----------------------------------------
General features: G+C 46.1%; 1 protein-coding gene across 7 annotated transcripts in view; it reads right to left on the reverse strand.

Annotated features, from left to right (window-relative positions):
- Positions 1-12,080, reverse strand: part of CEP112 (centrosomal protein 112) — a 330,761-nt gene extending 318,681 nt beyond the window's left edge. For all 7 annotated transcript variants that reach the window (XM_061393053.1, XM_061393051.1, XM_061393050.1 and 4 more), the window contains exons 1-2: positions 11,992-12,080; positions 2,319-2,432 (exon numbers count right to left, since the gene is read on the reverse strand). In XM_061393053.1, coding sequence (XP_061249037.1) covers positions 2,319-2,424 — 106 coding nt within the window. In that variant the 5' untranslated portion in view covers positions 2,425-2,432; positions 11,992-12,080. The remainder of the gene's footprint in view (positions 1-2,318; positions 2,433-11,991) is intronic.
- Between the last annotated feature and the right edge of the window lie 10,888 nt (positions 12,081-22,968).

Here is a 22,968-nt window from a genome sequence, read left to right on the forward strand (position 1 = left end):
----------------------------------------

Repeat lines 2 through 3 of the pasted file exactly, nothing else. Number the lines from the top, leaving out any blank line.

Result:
Annotated features, from left to right (window-relative positions):
- Positions 1-12,080, reverse strand: part of CEP112 (centrosomal protein 112) — a 330,761-nt gene extending 318,681 nt beyond the window's left edge. For all 7 annotated transcript variants that reach the window (XM_061393053.1, XM_061393051.1, XM_061393050.1 and 4 more), the window contains exons 1-2: positions 11,992-12,080; positions 2,319-2,432 (exon numbers count right to left, since the gene is read on the reverse strand). In XM_061393053.1, coding sequence (XP_061249037.1) covers positions 2,319-2,424 — 106 coding nt within the window. In that variant the 5' untranslated portion in view covers positions 2,425-2,432; positions 11,992-12,080. The remainder of the gene's footprint in view (positions 1-2,318; positions 2,433-11,991) is intronic.